The contribution of methane emitted from the world-shallow-water area is estimated to roughly 20% of the total atmospheric input. However, to accurately predict the contribution of this source to global methane sources and sinks it is necessary to understand the dynamics of shallow-water methane generation, transport and consumption in the hydrosphere, and the subsequent emission into the atmosphere.
Along the West-Spitsbergen shelf submarine methane discharges at several inter-granular and micro-seepages create an excess methane concentration in the water column. Brine-enriched shelf water accumulates near the bottom and may receive methane released from sedimentary sources. Because of density stratification primarily methane is transported and subsequently oxidized therein. Therefore, methane transported via this pathway is not a source of atmospheric methane. Indirectly however, it may influence the atmospheric methane budget because the submarine, fossil methane diluted to background concentrations and released in the West Spitsbergen Current reduces the sink capacity for atmospheric methane. Density stratification exists primary during summer while ice formation and brine release leads to convective mixing which homogenize the methane concentration in the whole water column and increase super-saturation in surface water. Hence active water mass transformation on the polar shelves may essentially influence the pathways and finally the fate of methane.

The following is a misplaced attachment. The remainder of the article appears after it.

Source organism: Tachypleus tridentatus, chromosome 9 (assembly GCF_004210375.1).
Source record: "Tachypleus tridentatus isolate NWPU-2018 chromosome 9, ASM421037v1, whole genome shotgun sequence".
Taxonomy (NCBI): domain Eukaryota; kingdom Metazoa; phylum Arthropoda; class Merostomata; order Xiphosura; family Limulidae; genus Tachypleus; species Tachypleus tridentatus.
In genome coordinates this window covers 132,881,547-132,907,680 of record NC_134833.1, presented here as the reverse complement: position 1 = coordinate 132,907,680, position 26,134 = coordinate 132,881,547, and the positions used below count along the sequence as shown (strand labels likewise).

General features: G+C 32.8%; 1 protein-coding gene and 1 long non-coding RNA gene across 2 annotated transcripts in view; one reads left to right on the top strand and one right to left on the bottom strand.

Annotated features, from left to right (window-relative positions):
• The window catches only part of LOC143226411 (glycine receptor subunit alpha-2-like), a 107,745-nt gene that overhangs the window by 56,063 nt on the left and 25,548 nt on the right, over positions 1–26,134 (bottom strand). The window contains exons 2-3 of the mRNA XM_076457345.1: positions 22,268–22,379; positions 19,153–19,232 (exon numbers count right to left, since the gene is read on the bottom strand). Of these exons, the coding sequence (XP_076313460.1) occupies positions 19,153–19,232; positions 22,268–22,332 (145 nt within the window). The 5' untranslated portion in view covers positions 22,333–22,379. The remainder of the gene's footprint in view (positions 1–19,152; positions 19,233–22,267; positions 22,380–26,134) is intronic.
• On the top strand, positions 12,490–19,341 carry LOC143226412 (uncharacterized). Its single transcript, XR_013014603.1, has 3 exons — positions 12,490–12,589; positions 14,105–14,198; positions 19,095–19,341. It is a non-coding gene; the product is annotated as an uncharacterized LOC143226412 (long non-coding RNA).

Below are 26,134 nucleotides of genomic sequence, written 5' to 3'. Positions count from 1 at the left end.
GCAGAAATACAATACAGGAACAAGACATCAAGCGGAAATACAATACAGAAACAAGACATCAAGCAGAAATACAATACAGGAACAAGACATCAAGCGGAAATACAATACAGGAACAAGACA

Extensive water mass formations occur especially in regions of latent heat polynyas. Theses processes may also induce resuspension of sediments and a subsequently release of more recently produced methane if high accumulation rates of organic carbon supply the environment for the formation of bacterial methane near the sediment surface. Due to the convective mixing of water masses the bottom-released methane is transported very quickly to the sea surface. The resulting difference in the partial pressure between the atmosphere and surface water and the turbulence in the surface water generated by strong winds favour a sea-air exchange during periods of open water. By this way a direct pathway for biogases like methane between surface sediments and the atmosphere is generated on polar shelves.
Thus recent change in the Arctic, which alters water mass formation and convection, may have profound effect on natural biogeochemical cycles in seawater.
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Damm, E., Mackensen, A., Budeus, G., Faber, E., Hanfland, C., (2005). Pathways of methane in seawater: Plume spreading in an Arctic shelf environment (SW-Spitsbergen), Continental Shelf Research, 25 (12-13), 1433-1452. doi: 10.1016/j.csr.2005.03.003.
Knies, J., Damm, E., Gutt, J., Mann, U., Pinturier, L. (2004). Near-surface hydrocarbon anomalies I shelf sediments off Spitsbergen: Evidences for past seepages, Geochemistry, Geophysics, Geosystems (G3) 5 (6) 1-14. doi: 10.1029/2003GC000687.